Thoughts On Three Famous 'Language Apes' : 13.7: Cosmos And Culture The apes Koko, Kanzi and Panbanisha are famous for their language abilities. Commentator and anthropologist Barbara J. King considers whether these abilities are being blown out of proportion with reality.

Thoughts On Three Famous 'Language Apes'

Koko, Kanzi and Panbanisha are about as famous as three apes can get.

Born in 1971 and trained in the use of some American Sign Language, Koko lives at the Gorilla Foundation in California. Once a National Geographic "cover ape", this kitten-loving gorilla became a celebrity as an intriguing interview subject.

Born in 1980 and 1985 respectively, Kanzi and his half-sister Panbanisha became primate mega-stars when these bonobos picked up from human caretakers how to communicate with computer symbols called lexigrams — without being explicitly tutored in the system. Raised at Georgia State University's Language Research Center, though now residing at the Great Ape Trust / Bonobo Hope Sanctuary in Iowa, they, like Koko, understand some spoken English.

Koko, a female, is now 41. Kanzi, a male, is 31 and Panbanisha is 26. Their behaviors reveal the expansive powers of the ape mind. Now, though, it seems that these apes are increasingly imbued with communicative and cognitive powers that strain credulity.

For decades, the Gorilla Foundation, run by the scientist Penny Patterson, has maintained — based on Koko's own use of sign language — that Koko would like to have a baby. Recently the Foundation posted this video clip, in which Koko is presented, verbally and in diagram form, with four complicated choices about "family planning."


Patterson, at the end of the clip, affirms her interpretation that Koko grasped all of the options presented to her. The idea is that Koko, by pointing to one of the four diagrammed choices, can and should help make decisions that involve the reproductive activities and the welfare of other gorillas. This raises ethical issues, to say the least.

I do believe — especially having met Kanzi and Panbanisha "in person" — that these language apes do comprehend some English. In Iowa, the Trust bonobos are encouraged to do many unusual things; this clip of Panbanisha cooking over a lit burner on the stove and using a large knife shows that she grasps some of Sue Savage-Rumbaugh's instructions. (The wisdom of the ape-fire-knife nexus is another matter.)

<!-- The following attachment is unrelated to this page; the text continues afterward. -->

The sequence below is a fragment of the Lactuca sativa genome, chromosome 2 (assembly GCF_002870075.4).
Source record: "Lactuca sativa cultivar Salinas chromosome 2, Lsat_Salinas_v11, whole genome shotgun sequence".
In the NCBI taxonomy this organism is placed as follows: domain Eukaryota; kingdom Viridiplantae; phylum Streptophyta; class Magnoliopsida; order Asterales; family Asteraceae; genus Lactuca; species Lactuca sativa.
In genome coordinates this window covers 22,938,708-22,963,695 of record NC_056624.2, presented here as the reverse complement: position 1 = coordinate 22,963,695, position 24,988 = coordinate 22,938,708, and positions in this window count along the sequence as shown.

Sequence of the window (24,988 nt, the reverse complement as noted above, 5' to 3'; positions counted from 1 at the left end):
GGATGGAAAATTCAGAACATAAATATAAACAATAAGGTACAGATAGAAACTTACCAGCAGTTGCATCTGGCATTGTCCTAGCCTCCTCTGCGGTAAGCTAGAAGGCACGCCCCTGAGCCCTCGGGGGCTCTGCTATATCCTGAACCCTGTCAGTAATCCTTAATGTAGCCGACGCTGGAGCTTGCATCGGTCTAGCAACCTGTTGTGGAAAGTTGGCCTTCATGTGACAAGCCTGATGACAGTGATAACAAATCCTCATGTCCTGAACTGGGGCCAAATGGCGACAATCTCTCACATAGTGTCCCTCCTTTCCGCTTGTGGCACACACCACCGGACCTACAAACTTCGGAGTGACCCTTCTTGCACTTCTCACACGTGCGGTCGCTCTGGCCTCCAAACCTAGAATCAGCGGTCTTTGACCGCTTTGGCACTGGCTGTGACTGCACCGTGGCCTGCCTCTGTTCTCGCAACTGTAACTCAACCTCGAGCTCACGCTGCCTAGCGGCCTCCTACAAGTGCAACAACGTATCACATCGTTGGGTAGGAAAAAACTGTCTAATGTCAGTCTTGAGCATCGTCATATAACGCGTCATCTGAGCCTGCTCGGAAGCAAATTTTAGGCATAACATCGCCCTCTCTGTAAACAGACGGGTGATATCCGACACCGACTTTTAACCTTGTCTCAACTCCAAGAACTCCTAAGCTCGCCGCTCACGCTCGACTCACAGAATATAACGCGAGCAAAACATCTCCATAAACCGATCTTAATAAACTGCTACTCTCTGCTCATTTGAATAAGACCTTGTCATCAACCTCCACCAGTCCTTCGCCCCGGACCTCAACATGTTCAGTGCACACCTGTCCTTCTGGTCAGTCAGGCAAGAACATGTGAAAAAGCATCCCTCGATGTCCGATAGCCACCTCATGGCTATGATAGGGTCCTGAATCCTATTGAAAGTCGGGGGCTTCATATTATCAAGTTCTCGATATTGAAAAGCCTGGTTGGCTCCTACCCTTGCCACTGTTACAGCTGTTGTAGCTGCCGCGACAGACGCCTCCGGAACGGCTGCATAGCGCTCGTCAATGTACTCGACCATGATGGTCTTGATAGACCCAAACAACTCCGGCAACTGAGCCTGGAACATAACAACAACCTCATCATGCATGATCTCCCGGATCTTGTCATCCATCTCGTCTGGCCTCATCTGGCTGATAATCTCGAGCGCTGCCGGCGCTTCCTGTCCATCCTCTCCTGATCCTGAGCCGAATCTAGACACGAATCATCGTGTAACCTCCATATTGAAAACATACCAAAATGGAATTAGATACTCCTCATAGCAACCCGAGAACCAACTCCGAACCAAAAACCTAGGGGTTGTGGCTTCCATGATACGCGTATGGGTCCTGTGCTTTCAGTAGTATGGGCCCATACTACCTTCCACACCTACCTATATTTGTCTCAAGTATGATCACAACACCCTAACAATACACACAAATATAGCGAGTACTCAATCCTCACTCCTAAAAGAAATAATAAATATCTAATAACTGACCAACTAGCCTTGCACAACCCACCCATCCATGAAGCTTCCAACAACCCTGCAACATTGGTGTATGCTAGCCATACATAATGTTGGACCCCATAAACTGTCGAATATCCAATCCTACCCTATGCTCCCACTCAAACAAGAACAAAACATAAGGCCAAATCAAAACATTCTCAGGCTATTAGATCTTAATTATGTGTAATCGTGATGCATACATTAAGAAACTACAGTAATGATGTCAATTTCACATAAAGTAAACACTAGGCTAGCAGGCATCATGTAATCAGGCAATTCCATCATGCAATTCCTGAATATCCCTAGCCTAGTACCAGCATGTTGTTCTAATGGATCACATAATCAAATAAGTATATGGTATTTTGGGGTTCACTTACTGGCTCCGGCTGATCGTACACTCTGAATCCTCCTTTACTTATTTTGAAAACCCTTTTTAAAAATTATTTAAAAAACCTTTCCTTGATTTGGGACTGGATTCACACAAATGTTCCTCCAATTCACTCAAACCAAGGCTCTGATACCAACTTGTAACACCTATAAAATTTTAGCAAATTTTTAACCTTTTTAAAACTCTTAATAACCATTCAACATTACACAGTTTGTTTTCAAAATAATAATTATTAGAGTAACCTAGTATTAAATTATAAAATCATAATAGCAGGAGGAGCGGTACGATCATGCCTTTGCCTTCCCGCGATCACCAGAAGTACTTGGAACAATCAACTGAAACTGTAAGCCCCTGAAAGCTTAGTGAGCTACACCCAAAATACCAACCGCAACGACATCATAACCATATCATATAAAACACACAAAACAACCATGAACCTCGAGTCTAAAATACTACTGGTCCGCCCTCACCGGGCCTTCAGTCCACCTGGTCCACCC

Yet just as Patterson's "family planning" statements to Koko are disturbing to me, so is a remark made recently by Savage-Rumbaugh about Kanzi. Responding to a set of concerns about her care of the bonobos made by former Trust employees and bonobo caretakers and reported by the Des Moines Register and later updated, Savage-Rumbaugh told a reporter (scroll down here for the full response via video clip):

"When we, with the proper tools, make the proper scientific advancements, Kanzi will be here talking to you himself, and I look forward to that day."

Savage-Rumbaugh may not refer here to Kanzi using speech, but instead to his communicating with lexigrams. This point is unclear to me because in the book Kanzi's Primal Language and elsewhere, Savage-Rumbaugh and co-authors do suggest that Kanzi can utter some words. The medium of communication isn't the point, though; it's that one of Savage-Rumbaugh's goals for Kanzi is to have him talk knowledgeably with the media.

These three apes' fate, for better or worse, is to live in a human environment as participants in communicative and cognitive science projects.

In that context, we would honor Koko's, Kanzi's and Panbanisha's accomplishments best by acknowledging that even these apes cannot fully grasp or communicate about the complexities of our world — as indeed, I would maintain, we cannot fully grasp or communicate the complexities of theirs.

Afterword from Barbara: I have learned that an investigation is underway into the concerns aired about Sue Savage-Rumbaugh's conduct at the bonobo sanctuary in Iowa. I was interested to read in an American Association for the Advancement of Science news report that theologian and ethicist Nancy Howell is to take charge of this investigation.

In light of what I've written above, this development is notable. Howell is not a scientist. Her work (which I have heard her present at a scholarly conference) includes reflections on bonobos as a window to understanding the sacred and the transcendent in human life. Whether she is equipped to interpret appropriately the behavior — and needs — of apes remains to be seen.

You can keep up with more of what Barbara is thinking on Twitter: @bjkingape